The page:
OSunday 2 years ago

Nice find! It's interesting to see how the concept and design have changed

provo44 2 years ago

Intel NUC Concept Design

A third model (DCCP487DYE) will hit the market during the first quarter of 2013.

http://technology-corner.com/intel-next-unit-of-computing-the-mini-pc-on-sale.html

wjred66 one year ago

Not sure what the "wireless issue" is referred to but we have two units and two separate wireless cards and they both would end up dragging to below .9 Mbs on internet test speeds and sometimes failing completely. Other times fair performance but still no answer from Intel on it.

Clixxer one year ago

[quote user="wjred66"]

Not sure what the "wireless issue" is referred to but we have two units and two separate wireless cards and they both would end up dragging to below .9 Mbs on internet test speeds and sometimes failing completely. Other times fair performance but still no answer from Intel on it.

[/quote]

Yeah that could be an issue. I assume it has wireless built in since it came with a wireless antenne. Do you see differences between using them?

OSunday 2 years ago

The mounting options through VESA and potential for Media Center applications are pretty sweet too!

I'd love to see one of these things put into a car or something similar, it's almost too perfect for that

kylevasher 2 years ago

Definitely has it's place in the market. Neat little device.

Dorkstar 2 years ago

[quote user="kylevasher"]

Definitely has it's place in the market. Neat little device.

[/quote]

While I agree, but at $500 it can rest peacefully on a store shelf.  This thing needs to get down below $200 before I even consider buying one.

digitaldd one year ago

[quote user="Dorkstar"]

[quote user="kylevasher"]

Definitely has it's place in the market. Neat little device.

[/quote]

While I agree, but at $500 it can rest peacefully on a store shelf.  This thing needs to get down below $200 before I even consider buying one.

[/quote]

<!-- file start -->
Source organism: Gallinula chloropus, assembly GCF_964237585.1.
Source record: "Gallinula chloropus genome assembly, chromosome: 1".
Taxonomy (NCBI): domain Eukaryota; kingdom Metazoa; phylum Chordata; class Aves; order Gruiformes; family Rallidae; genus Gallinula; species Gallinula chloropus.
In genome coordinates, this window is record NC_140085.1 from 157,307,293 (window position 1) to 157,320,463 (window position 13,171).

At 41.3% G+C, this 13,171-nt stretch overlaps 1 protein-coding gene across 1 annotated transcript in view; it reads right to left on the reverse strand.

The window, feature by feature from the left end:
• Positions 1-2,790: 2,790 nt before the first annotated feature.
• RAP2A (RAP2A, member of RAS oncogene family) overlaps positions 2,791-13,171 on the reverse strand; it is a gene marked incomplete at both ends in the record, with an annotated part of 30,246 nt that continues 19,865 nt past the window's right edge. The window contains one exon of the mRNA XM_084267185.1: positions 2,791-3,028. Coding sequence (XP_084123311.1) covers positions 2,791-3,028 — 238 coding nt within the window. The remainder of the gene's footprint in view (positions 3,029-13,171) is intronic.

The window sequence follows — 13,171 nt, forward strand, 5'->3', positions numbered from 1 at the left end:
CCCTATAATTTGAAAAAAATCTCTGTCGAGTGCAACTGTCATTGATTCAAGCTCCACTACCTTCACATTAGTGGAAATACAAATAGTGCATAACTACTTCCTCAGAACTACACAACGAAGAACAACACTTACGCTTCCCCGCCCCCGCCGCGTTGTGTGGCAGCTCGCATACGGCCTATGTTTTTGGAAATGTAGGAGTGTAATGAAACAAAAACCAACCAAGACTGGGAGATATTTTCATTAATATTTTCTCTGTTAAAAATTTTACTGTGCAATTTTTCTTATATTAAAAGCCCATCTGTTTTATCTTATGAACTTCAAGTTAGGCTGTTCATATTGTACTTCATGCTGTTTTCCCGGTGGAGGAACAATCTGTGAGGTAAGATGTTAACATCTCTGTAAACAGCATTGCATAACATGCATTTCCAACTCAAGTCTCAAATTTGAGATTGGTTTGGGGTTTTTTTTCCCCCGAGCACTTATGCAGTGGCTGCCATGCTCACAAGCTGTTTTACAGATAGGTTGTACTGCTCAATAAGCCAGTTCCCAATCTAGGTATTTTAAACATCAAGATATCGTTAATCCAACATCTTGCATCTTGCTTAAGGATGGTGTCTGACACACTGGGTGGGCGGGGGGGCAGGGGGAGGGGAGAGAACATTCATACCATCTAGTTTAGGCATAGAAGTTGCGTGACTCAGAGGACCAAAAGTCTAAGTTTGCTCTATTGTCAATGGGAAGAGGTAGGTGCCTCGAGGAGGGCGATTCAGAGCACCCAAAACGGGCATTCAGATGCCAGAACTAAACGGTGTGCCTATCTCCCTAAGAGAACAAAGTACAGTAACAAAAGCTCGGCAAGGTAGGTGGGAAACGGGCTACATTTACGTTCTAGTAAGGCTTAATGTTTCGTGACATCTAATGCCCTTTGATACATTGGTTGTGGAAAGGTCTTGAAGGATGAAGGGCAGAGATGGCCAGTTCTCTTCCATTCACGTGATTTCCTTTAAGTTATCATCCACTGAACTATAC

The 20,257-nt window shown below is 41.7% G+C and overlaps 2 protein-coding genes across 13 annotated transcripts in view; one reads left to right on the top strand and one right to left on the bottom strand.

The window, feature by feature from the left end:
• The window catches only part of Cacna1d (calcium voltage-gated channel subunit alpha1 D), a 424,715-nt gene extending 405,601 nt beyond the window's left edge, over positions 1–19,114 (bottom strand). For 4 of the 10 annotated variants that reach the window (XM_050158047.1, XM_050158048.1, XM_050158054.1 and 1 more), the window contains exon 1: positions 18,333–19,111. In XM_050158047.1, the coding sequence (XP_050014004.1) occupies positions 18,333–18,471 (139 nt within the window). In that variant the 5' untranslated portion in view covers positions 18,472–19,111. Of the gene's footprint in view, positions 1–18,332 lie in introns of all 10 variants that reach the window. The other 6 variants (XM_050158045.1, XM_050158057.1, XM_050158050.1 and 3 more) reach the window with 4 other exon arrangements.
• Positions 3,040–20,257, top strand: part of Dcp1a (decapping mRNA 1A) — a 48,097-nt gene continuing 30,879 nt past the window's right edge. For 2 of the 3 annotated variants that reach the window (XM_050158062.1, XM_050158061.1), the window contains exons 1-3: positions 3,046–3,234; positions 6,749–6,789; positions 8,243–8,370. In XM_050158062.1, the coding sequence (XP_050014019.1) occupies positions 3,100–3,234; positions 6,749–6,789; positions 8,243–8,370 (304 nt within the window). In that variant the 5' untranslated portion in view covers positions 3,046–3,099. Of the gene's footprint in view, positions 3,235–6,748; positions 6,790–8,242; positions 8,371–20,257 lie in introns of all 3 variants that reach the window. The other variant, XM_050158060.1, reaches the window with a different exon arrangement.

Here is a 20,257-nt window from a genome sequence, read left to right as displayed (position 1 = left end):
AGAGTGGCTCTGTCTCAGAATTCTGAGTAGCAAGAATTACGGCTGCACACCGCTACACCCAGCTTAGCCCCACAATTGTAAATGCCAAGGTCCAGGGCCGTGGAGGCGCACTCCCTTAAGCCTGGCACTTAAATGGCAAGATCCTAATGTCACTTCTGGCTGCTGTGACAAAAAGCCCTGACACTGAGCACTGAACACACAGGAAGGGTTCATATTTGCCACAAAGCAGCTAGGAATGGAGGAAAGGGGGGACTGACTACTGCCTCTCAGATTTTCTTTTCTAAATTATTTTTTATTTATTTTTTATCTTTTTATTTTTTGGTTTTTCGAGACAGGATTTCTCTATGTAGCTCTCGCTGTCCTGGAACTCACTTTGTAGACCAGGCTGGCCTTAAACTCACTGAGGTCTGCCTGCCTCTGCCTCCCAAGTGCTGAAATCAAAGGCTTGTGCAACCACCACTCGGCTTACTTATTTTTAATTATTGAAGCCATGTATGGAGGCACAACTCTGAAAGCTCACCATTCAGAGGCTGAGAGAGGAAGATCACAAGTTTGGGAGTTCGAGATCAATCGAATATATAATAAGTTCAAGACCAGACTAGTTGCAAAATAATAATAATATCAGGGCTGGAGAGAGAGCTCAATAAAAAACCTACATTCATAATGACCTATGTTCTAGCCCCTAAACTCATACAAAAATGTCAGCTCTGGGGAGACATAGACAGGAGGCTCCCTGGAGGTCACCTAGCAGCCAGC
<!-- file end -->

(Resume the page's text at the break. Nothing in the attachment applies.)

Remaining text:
I agree 100%, I think $100 Android HDMI stick media center systems will be coming soon enough.

OSunday 2 years ago

Aha woahh didn't see that $500 price tag, that definitely drops down the appeal since for the same price you can get some hardware with a little more kick too it, just minus the portability.

I don't know why super small form factors are being pushed so much, it's not like there's widespread complaints from people about not having space for desktops or not liking the size of small-mid towers?

Dorkstar 2 years ago

[quote user="OSunday"]

Aha woahh didn't see that $500 price tag, that definitely drops down the appeal since for the same price you can get some hardware with a little more kick too it, just minus the portability.

I don't know why super small form factors are being pushed so much, it's not like there's widespread complaints from people about not having space for desktops or not liking the size of small-mid towers?

[/quote]

That's because we enjoy living in excess in America.  Trying fitting a full size case in a 300 square foot apartment with 3 people living in it.

 

Mattos 2 years ago

I believe the Sapphire Edge Mini PC is slightly cheaper than this. I think this is a bit smaller and you have to like how this performs.

OSunday 2 years ago

I don't mean to revive an old thread but I found a giveaway for one of these baby's!

It's coming from motherboards.org along side a little video review and they're giving one away by selecting a commenter from the YouTube video.
For anyone who wants to check it out, here it is!

Link:
http://www.youtube.com/watch?v=RDWCUwQb1eE&list=UUcx2OUQ9OGdL4FTexi0h35Q&index=2

 

TruSignage 2 years ago

Sorry no sale.. The future is Android. $300 + HDD + Windows tax? low power.. just get a real desktop if really needed. PC, content creation, high end gaming for now. but these will move more to the cloud or to a centralised home server.

Dorkstar 2 years ago

[quote user="TruSignage"]

Sorry no sale.. The future is Android. $300 + HDD + Windows tax? low power.. just get a real desktop if really needed. PC, content creation, high end gaming for now. but these will move more to the cloud or to a centralised home server.

[/quote]

Yeah, but even though we don't necessarily want it, we all know the world is moving to cloud based applications.  Before you know it, you'll be playing Farcry 3 on ultra-high settings off a $25 rasberry pi.  No more hardware advantages!

OSunday 2 years ago

I think by don't want it he just meant what you're getting for the price, I don't think anyone would argue that smaller form factors is a good thing technologically speaking... and ultra-high settings off a $25 Raspberry Pi isn't happening any time in the near future either unfortunately :/

AndyBennett one year ago

Sounds amazing, I'd be curious to know how it handles heat distribution when it's taxed. I'd love a pocket desktop!

BartHendersonNewell one year ago

As a gamer this wouldn't suit me, but it'd be nice to buy just to run as a prebuilt slave haha

yosefa one year ago

I guess it's nice that Intel is expanding into this area, but isn't the Mac Mini essentially the same thing?